Classical economic theory holds the reasonable position that face of uncertainty producers don’t produce, consumers don’t consume, and investors don’t invest. Until confidence in the future is restored, producers, consumers, and investors will continue to hunker down.
Here are some of the uncertainties they are facing:
1. Banks are not lending: Why should they? With short-term interest rates at zero, and two-year Treasury notes paying almost 1 percent, banks can make 1 percent with zero risk (and by using leveraged derivatives trading, these risk-free gains can be greatly multiplied). This is one of those “unintended consequences” of the Fed holding interest rates so low.
2. Tax credits expiring: Home buyers who are enticed to move up their timetable in purchasing a new home are merely borrowing from the future. Once the credits expire, the underlying weakness in the housing market will again manifest itself. This was seen following the end of the “Cash for Clunkers” program when new car sales sagged afterwards.
3. Christmas buying will not jumpstart the economy: In fact, the Associated Press just reported that 80 percent of gift buying this year is with cash. Using cash is not only a way to stick to a budget, but may also reflect maxed-out credit cards, or no cards at all. Besides, such spending represents less than 13 percent of the fourth quarter’s spending.
4. Healthcare costs increasing: With more and more government intervention into the delivery of healthcare, costs (and premiums) will increase in the future.
5. Unemployment concerns: Even though job losses and layoffs appear to be slowing, the total level of employment is lower than it was before the economy entered the last recession in 2001. Put another way, all of the job growth over the past nine years has been virtually wiped out by the current recession. And when that last recession ended in November of 2001, it wasn’t until February of 2005 that all the jobs lost in that recession were finally replaced. According to an MSNBC study, this time it will take more than six years to make up the losses from this recession. It will take years to restore consumers’ confidence to the point where they will willingly add “convincingly to GDP [Gross Domestic Product].”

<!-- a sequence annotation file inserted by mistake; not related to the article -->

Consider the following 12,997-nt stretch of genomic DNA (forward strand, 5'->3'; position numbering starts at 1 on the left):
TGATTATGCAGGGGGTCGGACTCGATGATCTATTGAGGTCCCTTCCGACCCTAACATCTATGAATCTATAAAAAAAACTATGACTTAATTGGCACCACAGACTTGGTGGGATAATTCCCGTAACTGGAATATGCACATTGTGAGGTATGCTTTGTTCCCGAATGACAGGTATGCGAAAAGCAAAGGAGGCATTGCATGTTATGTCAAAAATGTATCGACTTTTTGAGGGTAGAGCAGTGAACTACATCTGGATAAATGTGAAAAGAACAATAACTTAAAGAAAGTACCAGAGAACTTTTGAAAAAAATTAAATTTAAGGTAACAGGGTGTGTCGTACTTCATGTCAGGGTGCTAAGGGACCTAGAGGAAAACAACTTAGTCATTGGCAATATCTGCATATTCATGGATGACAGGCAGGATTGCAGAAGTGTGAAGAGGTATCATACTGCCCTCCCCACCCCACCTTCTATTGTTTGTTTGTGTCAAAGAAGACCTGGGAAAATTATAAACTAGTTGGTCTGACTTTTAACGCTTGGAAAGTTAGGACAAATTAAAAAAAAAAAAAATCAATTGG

6. Jobless benefits in jeopardy: In another study, 25 states have already run out of unemployment money, and an additional 15 will run out in less than two years. This is resulting in some states cutting benefits while raising taxes on small businesses at the worst possible time. For instance, a Kentucky task force recommended cutting benefits by 9 percent and delaying payments to recipients by a week. And in Indiana, “There’s immense pressure, and it’s got to be faced,” said state Representative David Niezgodski. “Our system [is] absolutely broke.”
7. Medicare and Social Security: According to Gary North, both systems are currently running deficits, and will run out of money in the next few years.
8. Commercial real estate: This market is still headed down. New construction is not expected to rebound before 2011, according to Global Insight. And a credit crunch looms over the owners of commercial properties as they try to refinance mortgages secured during the bubble. With tenants either leaving at the expiration of their leases or demanding significant reductions in their current lease payments, owners will face increasing difficulties in meeting lenders’ demands.
9. Alt-A and Option ARM resets: A “second wave” of defaults is just around the corner, according to Agora Financial, that would result in more write-downs and defaults by these mortgage holders.
What to do?
With “stimulus funds” not stimulating, and efforts to create new jobs not working, what should be done? According to a recent study by the National Bureau of Economic Research, based upon the experiences of most wealthy economies from 1970 to 2007,
Fiscal stimuli based upon tax cuts are more likely to increase growth than those based upon spending increases.... The current stimulus package in the U.S. is too much tilted in the direction of spending rather than tax cuts.
In sum, government spending doesn’t end recessions. Tax cuts and spending cuts do.